Car accidents are unavoidably rampant. To take advantage of bleeding-edge technology, we must bead with the disadvantages, in this case, car accidents. But what do you do if you accidentally bump someone’s car with no visible damage?
If you tap someone’s car, you should always leave a note with your contact information even if there’s no visible damage. Some states require you to report all accidents to the police, while others only mandate reports of accidents involving injuries. The best option is to contact a car accident attorney to help determine the next step.
In this article, you’ll learn when you’re required to report car accidents. Also, you’ll learn what to do in most minor accident situations, including those involving minor injury.
Can You Bump a Car Without Damage?
If you accidentally bumped a car at a very low speed, there usually will be no visible damage. However, the absence of any physical damage doesn’t mean no damage was done to the vehicle.
While it’s possible to bump a car without dealing any damage, it’s generally safer to leave contact information, at least. Also, you should take pictures of the vehicle after the accident and make a report to your insurance company.
Also, some states require you to report an accident, even if there’s no visible damage or injury. The vast majority of states, however, only mandate drivers to report accidents that involve an injury or result in damages exceeding a certain amount.
If you assume that no damage was done to the car, and you leave the scene without leaving your contact information at least, you will be found, arrested, and charged with hit-and-run if any significant damage was discovered later.
If you’ve already left an accident scene after tapping someone’s car, you should contact an attorney for legal advice. If you’re very cooperative, you shouldn’t be getting a criminal sentence, which is possible for drivers who don’t take responsibility for accidents they cause.
What Do You Do If You Tap Someone’s Car Without Damage?
It’s common knowledge that most car accidents are simply minor taps that deal little or no damage to any vehicle involved. However, should you ignore a car without any visible damage after an incident?
Many variables will determine the ideal next move after getting involved in a minor accident. Mostly, these variables are related to the details of the accident, but they can also depend on the specific laws of your state.
Firstly, it’s generally a bad idea to estimate the extent of a car’s damage by just looking at the physical damage done. Sometimes, cars involved in an accident sustain far more damage than there appeared to be at first sight.
With that being said, what you should do if you tap someone’s car without any visible damage depends on whether there are any drivers or passengers in the car.
If there are no passengers in the car, there mightn’t have been any injury, unless you’ve injured yourself. In this case, you may not be required to report the accident right away. Again, it depends on the specific laws of your jurisdiction.
You should drop your contact details in this situation, in case the damage was way more than you estimated. Since it’s the law to report damages costing above a certain amount, the owner of the vehicle may have cause to contact you in the future.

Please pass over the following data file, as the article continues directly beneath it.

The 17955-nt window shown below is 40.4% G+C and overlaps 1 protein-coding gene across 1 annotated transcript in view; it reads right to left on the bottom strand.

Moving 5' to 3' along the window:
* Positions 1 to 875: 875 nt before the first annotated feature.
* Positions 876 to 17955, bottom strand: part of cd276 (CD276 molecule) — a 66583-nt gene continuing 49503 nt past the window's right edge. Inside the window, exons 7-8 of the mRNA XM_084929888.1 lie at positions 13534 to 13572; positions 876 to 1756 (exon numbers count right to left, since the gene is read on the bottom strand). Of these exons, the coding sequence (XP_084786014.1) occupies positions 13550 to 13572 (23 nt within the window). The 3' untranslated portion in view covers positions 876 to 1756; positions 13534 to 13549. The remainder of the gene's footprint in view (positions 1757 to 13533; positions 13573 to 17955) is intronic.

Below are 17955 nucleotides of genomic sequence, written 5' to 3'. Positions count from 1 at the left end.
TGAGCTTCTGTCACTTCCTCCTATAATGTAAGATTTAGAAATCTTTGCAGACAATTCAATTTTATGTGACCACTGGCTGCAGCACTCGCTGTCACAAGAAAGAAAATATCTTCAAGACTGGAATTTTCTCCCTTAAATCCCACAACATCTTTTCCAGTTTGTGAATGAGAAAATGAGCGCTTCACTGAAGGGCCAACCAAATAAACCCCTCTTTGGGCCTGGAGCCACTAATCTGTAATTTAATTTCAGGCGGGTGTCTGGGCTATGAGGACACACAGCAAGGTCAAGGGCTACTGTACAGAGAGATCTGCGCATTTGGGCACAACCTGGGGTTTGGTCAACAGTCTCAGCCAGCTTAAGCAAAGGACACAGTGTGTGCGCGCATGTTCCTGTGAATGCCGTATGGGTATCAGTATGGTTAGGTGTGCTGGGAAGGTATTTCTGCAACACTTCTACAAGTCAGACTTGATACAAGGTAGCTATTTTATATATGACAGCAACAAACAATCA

In addition to dropping your contact details, you should also take pictures and videos of the car after the accident and make a report to your insurance company. If you skip this step, you might have to foot the bill if the damage was way more than you expected.
On the other hand, if there were people present in the car by the time of the damage, you should confirm if anyone was injured. If there’s an injury, you should call 911 or the appropriate authorities for help immediately.
If there are no injuries, try talking to the driver of the other vehicle to exchange contact information. Also, you should document the accident by taking pictures and videos to report to your insurance company.
While it may seem way easier to skip the step of reporting to your insurance company, it’s way riskier. If the damages turn out to exceed what you can resolve amicably, your insurance company may refuse to foot the bill, an outcome that wouldn’t have happened if you reported immediately after the accident.
Depending on the laws of your state, you may have to report every accident to the police, regardless of the severity. If your local laws don’t state that explicitly, following the above advice will generally keep you on the safe side of the law.
It’s important to note that regardless of how minor the incident looks, you should always try to exchange contact information with the other driver. If they’re not willing to do so, you may have to call the police before taking any other step.
Is It an Accident If There’s No Damage?
Most drivers generally overlook accidents when there is no visible injury or damage to any vehicle. This is generally a bad idea, and you should attempt to report an accident as soon as it happened.
Even if there is no physical injury or damage, you may discover some damages after the fact that resulted from the accident. And, contrary to what you may think, it’s possible to injure someone without any visible damage to the car.
If law enforcement and/or the victim’s lawyer can prove that an injury resulted from the accident, you will be liable for the injury, even if nothing happened to the vehicle itself. In this case, you may end up incurring more costs if you didn’t report to your insurance company right away.
If you believe you aren’t responsible for the injury, you can hire a car accident lawyer to defend you. These lawyers can give you location-specific advice, as they’re usually well-versed in laws relating to car accidents.